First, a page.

|Prune that flowerhead|
Raising basil here at Meadow Glenn has one objective: having its fragrant green leaves to add to a variety of tomato dishes.
One key to better coordination of basil and tomato harvests involves my timing for setting out basil transplants. This year I started seeds on May 30 and set out the tiny plants on June 14. On Sunday (July 31) I noticed several small flowers and lots of flowerheads on one of the basil plants—just when our tomatoes are maturing in significant numbers and I’m beginning to pick basil leaves.
Blooming basil is not a great threat to world peace and I’ve never seen it featured at an Outback Restaurant, but I stopped what I was doing, went to get my garden shears, and cut off all the flowerheads that I could find.
Why? If I let the flowers go to seed, the plants will think their work for 2011 is completed and will begin to die back. When I cut back the flowers to the leaves just below, the plants will start growing more leaves—and, yes, eventually more flowerheads. Hopefully I’ll keep picking the leaves to use in tomato recipes and the plants will continue to produce leaves and won’t have time to flower again until I slow down most of my leaf picking as the tomato harvest lessens in September.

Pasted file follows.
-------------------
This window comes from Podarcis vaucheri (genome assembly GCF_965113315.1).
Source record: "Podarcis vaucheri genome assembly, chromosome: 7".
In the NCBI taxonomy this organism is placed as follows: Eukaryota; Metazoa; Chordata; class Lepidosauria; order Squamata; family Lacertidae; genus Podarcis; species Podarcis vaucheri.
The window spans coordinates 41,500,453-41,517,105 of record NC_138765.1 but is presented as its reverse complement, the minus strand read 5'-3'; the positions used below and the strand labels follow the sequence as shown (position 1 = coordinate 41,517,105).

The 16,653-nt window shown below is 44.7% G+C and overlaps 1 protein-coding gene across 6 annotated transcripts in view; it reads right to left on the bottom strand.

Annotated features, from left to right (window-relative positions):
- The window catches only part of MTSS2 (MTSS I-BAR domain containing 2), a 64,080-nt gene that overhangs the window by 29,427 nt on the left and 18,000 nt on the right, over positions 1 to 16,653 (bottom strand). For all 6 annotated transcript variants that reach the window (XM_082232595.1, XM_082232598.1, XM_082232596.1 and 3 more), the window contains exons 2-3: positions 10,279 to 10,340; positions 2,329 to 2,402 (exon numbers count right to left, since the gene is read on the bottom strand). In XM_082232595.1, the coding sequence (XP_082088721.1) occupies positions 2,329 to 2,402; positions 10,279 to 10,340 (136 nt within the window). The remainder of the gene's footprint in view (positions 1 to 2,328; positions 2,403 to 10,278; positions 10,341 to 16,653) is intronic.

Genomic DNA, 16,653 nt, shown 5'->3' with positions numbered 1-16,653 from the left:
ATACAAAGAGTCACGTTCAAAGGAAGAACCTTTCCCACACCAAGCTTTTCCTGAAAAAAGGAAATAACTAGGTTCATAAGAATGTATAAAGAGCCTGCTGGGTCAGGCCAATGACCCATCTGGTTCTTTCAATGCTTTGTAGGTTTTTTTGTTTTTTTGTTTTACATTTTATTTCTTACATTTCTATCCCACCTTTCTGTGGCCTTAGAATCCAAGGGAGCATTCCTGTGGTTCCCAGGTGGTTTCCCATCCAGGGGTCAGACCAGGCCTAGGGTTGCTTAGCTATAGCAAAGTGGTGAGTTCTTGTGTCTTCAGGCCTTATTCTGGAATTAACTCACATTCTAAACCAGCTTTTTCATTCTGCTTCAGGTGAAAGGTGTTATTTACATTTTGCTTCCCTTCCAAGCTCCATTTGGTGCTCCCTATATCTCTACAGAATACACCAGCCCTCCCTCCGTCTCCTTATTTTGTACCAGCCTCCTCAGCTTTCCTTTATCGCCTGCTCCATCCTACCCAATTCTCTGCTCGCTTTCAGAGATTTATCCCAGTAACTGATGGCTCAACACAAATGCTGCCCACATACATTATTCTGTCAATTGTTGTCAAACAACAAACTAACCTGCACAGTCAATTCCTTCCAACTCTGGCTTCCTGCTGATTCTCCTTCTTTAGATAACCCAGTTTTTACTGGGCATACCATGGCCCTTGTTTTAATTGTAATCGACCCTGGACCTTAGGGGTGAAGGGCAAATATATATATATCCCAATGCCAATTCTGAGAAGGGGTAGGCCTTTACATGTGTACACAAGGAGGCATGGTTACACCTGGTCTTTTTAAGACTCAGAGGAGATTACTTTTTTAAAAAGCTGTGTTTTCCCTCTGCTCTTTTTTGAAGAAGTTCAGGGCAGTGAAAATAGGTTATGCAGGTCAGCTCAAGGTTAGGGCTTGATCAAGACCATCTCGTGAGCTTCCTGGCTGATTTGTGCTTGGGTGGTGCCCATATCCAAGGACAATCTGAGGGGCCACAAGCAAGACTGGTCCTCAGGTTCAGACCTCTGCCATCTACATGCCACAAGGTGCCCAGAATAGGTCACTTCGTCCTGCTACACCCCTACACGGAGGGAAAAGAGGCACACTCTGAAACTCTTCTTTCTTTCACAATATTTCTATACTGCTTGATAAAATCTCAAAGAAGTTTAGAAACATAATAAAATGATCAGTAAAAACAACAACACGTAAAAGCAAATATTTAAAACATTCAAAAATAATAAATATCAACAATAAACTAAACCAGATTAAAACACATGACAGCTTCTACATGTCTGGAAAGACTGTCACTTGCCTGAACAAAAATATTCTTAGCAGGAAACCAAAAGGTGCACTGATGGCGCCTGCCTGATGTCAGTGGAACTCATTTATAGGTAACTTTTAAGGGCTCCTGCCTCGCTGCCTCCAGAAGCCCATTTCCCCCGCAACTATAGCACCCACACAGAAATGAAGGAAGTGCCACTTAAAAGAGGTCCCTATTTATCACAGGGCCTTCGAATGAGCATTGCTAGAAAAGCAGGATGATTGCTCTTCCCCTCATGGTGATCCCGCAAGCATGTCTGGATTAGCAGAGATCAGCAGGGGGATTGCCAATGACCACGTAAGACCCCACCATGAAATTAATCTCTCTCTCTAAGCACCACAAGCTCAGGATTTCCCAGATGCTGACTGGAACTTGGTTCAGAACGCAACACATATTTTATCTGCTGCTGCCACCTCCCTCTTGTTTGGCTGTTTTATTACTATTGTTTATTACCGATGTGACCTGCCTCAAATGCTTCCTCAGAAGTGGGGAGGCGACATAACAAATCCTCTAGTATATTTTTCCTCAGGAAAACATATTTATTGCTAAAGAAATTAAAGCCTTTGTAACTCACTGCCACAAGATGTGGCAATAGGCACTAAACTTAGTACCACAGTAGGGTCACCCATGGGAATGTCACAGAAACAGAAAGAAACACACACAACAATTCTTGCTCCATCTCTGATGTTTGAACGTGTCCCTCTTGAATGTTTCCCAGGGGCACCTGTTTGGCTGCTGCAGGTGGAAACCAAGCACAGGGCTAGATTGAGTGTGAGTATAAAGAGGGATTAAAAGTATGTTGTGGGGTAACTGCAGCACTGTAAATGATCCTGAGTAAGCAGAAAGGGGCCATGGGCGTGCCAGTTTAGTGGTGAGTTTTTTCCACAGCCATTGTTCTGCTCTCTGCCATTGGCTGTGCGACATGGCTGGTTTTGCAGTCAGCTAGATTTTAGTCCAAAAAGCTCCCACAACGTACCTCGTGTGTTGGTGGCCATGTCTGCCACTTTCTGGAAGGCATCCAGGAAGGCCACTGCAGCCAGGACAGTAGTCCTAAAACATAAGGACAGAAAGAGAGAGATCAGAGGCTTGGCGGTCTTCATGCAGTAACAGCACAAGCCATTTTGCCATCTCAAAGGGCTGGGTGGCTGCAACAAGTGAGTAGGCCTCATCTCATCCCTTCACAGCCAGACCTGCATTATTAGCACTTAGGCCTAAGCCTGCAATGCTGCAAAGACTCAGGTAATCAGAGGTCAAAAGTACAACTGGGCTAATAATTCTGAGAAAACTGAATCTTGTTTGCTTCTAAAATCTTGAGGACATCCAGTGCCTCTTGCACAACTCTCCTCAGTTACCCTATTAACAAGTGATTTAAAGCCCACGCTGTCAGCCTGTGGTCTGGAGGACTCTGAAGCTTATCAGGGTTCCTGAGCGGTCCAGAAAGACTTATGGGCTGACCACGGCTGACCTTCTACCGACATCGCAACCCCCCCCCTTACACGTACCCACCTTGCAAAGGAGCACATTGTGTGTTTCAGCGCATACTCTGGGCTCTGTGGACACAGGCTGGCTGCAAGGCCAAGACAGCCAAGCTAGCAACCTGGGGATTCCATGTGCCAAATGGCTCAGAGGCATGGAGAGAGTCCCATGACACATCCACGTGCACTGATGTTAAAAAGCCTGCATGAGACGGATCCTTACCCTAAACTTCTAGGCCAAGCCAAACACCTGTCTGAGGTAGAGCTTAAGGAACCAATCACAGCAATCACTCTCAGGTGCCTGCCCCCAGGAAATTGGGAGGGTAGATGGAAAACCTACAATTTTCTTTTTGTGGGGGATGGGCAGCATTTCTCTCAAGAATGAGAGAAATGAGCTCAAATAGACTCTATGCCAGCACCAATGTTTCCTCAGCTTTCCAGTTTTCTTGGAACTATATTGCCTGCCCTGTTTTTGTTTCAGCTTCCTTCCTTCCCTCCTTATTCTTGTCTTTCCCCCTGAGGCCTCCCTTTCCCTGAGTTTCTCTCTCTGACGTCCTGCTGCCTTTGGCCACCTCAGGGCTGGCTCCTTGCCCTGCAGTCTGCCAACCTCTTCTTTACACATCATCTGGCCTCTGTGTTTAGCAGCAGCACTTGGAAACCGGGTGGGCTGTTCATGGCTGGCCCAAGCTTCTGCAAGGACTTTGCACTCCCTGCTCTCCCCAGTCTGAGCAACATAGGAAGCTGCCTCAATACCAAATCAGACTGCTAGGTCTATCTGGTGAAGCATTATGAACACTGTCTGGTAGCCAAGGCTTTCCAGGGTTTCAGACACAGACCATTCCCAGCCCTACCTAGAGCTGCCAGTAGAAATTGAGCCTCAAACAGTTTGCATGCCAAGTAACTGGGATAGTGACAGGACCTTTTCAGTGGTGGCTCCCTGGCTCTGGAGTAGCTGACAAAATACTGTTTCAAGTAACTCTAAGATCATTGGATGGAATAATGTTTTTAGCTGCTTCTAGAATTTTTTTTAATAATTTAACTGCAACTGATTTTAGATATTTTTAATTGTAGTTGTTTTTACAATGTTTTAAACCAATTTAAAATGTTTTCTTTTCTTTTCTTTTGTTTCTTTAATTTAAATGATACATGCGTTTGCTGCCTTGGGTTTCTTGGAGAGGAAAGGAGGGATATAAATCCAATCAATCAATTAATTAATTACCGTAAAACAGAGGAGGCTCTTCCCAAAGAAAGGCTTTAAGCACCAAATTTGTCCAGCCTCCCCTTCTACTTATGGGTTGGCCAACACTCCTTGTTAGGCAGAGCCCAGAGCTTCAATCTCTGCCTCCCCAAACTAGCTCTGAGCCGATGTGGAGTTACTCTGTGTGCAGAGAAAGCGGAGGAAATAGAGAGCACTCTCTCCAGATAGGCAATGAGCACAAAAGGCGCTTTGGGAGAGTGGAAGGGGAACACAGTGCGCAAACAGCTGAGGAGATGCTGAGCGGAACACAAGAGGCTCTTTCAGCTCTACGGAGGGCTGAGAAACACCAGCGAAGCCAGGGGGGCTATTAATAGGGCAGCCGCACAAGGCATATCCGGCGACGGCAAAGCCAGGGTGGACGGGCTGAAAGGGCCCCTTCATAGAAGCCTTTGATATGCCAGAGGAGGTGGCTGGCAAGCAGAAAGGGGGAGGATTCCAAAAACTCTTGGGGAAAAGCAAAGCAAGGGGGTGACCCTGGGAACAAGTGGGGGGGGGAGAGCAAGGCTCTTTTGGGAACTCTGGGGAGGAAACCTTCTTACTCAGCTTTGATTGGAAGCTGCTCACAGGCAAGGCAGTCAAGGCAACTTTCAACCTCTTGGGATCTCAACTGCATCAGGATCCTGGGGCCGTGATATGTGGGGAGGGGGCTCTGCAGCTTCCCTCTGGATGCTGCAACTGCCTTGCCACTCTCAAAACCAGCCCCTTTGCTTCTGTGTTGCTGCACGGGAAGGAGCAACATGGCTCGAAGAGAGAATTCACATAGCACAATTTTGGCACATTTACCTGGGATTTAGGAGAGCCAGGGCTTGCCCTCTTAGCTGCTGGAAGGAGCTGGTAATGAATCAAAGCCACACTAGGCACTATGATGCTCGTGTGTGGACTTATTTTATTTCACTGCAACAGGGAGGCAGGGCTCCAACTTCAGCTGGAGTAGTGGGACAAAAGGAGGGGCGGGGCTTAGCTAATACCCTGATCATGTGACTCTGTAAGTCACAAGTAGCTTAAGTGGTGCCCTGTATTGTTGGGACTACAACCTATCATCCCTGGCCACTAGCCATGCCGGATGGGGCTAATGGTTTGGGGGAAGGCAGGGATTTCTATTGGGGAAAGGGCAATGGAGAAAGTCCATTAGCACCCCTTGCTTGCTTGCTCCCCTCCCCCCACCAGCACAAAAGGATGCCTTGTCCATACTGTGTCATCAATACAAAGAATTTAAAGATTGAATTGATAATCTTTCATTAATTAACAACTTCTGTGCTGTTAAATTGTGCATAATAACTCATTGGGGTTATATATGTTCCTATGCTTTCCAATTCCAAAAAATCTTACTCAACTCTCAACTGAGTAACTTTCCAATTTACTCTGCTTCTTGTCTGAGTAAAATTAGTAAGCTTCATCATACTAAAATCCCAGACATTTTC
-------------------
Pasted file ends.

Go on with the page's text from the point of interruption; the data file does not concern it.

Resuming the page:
|A better use would have been
in a tasty tomato dish
If I have too many basil plants—and don’t tend to their pruning—I’ll lose the battle. If I let the plants flower and the seeds mature, they’ll drop in the fall, and I’ll have volunteers here and there next spring—but usually not where I want them. I often recognize a volunteer about a second after I’ve hoed it—a second too late to move it.
If you have basil and don’t pick leaves nearly every day, keep an eye on it and pinch or cut any flowerheads as soon as you see them. Your basil will grow new leaves, and you’ll extend your herb harvest into the fall.